Innovative genetic tests for children with developmental disorders and epilepsy
11.07.2018 | Christian-Albrechts-Universität zu Kiel
Oxygen loss in the coastal Baltic Sea is “unprecedentedly severe”
05.07.2018 | European Geosciences Union
A new manufacturing technique uses a process similar to newspaper printing to form smoother and more flexible metals for making ultrafast electronic devices.
The low-cost process, developed by Purdue University researchers, combines tools already used in industry for manufacturing metals on a large scale, but uses...
For the first time ever, scientists have determined the cosmic origin of highest-energy neutrinos. A research group led by IceCube scientist Elisa Resconi, spokesperson of the Collaborative Research Center SFB1258 at the Technical University of Munich (TUM), provides an important piece of evidence that the particles detected by the IceCube neutrino telescope at the South Pole originate from a galaxy four billion light-years away from Earth.
To rule out other origins with certainty, the team led by neutrino physicist Elisa Resconi from the Technical University of Munich and multi-wavelength...
For the first time a team of researchers have discovered two different phases of magnetic skyrmions in a single material. Physicists of the Technical Universities of Munich and Dresden and the University of Cologne can now better study and understand the properties of these magnetic structures, which are important for both basic research and applications.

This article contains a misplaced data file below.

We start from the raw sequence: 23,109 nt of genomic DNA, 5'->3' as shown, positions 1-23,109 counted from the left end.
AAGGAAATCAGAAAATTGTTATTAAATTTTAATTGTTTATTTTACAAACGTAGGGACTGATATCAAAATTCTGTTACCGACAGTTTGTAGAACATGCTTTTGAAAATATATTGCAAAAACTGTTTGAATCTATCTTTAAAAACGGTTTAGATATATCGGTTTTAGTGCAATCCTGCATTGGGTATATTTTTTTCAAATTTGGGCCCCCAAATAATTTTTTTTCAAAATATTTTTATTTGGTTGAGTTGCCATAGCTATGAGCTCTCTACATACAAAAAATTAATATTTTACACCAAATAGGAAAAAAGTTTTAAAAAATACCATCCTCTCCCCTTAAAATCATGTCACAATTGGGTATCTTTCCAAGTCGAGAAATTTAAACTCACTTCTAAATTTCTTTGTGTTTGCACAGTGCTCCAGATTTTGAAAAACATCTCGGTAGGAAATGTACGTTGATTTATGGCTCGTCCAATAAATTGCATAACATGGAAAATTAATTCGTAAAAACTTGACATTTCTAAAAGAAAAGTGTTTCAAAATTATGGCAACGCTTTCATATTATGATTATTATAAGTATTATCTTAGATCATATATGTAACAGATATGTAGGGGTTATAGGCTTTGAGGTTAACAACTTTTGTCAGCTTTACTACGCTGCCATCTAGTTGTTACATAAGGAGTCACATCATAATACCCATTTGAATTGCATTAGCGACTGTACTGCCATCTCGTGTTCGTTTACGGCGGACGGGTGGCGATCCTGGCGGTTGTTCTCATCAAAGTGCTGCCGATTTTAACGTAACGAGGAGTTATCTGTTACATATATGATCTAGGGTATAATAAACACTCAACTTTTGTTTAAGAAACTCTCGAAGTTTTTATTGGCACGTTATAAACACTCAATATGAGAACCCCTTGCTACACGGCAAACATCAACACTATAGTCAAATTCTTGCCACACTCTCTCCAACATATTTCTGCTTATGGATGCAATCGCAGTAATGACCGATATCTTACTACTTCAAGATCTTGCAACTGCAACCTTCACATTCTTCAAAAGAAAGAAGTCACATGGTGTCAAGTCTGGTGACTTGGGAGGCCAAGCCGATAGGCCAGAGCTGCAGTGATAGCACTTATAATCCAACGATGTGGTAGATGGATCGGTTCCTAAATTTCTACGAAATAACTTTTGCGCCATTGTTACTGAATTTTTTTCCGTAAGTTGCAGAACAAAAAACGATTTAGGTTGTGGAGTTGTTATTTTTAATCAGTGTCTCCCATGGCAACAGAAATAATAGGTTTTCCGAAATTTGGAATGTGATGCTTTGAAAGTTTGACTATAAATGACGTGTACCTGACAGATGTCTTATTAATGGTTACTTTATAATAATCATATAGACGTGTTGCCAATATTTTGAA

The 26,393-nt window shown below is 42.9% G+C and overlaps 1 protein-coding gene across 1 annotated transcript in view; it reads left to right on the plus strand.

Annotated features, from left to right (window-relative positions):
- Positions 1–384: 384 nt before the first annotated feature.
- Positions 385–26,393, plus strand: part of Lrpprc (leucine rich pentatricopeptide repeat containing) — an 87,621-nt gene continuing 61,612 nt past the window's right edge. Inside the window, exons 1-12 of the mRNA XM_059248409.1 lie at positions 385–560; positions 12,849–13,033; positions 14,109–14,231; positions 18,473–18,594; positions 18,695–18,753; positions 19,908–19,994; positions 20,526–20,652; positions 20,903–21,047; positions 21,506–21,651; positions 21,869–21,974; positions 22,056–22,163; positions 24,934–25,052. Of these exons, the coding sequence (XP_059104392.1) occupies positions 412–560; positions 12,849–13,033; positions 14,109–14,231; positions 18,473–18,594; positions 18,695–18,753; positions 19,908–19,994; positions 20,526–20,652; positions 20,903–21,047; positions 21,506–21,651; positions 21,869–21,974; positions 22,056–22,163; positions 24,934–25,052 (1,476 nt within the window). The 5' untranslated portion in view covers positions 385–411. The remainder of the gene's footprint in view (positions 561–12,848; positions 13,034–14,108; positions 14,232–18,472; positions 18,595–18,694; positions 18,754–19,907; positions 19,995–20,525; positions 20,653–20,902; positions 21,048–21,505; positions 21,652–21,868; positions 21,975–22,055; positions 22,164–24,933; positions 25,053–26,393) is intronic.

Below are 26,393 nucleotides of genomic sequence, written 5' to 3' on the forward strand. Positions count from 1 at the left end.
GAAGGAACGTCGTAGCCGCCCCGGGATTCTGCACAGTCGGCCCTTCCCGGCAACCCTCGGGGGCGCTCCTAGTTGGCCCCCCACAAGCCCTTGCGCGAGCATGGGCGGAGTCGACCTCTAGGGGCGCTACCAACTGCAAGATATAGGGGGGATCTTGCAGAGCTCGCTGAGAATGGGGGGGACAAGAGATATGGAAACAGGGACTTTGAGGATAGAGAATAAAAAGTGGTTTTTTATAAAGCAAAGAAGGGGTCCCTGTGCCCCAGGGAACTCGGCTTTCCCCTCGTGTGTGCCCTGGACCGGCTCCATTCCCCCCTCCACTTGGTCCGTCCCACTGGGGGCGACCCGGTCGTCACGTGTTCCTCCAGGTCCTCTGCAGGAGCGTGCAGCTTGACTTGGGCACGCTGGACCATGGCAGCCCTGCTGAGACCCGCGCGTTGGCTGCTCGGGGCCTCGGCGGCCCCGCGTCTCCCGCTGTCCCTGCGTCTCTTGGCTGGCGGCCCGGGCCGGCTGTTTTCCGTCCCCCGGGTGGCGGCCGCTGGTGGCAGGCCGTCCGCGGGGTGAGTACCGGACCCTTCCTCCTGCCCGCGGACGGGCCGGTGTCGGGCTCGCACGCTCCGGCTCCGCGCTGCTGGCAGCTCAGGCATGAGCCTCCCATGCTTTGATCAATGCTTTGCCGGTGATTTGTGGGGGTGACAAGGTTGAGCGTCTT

Whirlpools are an everyday experience in a bath tub: When the water is drained a circular vortex is formed. Typically, such whirls are rather stable. Similar...
Physicists working with Roland Wester at the University of Innsbruck have investigated if and how chemical reactions can be influenced by targeted vibrational excitation of the reactants. They were able to demonstrate that excitation with a laser beam does not affect the efficiency of a chemical exchange reaction and that the excited molecular group acts only as a spectator in the reaction.
A frequently used reaction in organic chemistry is nucleophilic substitution. It plays, for example, an important role in in the synthesis of new chemical...
Optical spectroscopy allows investigating the energy structure and dynamic properties of complex quantum systems. Researchers from the University of Würzburg present two new approaches of coherent two-dimensional spectroscopy.
"Put an excitation into the system and observe how it evolves." According to physicist Professor Tobias Brixner, this is the credo of optical spectroscopy....
13.07.2018 | Event News
12.07.2018 | Event News
03.07.2018 | Event News
20.07.2018 | Power and Electrical Engineering
20.07.2018 | Information Technology
20.07.2018 | Materials Sciences